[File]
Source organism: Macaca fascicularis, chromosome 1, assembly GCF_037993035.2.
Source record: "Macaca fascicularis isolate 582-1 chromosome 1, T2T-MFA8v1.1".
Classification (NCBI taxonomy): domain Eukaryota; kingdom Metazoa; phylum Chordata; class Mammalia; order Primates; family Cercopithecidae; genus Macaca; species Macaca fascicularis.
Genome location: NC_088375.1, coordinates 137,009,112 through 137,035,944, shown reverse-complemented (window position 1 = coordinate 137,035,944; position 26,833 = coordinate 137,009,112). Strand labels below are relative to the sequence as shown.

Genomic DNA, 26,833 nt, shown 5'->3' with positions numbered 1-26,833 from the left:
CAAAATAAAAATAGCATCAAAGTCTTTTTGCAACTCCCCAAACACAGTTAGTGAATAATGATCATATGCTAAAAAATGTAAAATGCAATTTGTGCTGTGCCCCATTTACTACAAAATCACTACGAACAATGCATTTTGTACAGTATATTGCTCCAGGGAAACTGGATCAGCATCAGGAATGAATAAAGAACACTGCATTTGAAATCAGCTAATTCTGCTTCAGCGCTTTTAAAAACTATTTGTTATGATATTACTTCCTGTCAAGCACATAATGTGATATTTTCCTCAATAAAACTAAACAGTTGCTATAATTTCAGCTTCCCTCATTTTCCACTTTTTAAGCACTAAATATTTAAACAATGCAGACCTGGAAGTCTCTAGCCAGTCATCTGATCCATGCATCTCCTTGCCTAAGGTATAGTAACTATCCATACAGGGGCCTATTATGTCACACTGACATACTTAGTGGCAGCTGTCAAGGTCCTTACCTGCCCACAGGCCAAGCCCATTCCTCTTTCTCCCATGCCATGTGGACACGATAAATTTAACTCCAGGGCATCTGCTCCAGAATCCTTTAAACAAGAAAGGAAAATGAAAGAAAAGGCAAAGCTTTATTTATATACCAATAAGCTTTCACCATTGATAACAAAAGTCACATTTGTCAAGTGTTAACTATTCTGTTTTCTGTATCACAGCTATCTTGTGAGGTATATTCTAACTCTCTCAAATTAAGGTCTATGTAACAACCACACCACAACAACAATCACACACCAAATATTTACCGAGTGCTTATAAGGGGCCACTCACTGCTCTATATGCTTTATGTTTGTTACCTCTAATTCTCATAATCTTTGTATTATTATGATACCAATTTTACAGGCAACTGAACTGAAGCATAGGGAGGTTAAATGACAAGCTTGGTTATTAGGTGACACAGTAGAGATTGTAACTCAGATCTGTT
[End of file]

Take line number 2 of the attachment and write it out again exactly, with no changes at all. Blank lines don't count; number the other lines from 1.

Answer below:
Source record: "Macaca fascicularis isolate 582-1 chromosome 1, T2T-MFA8v1.1".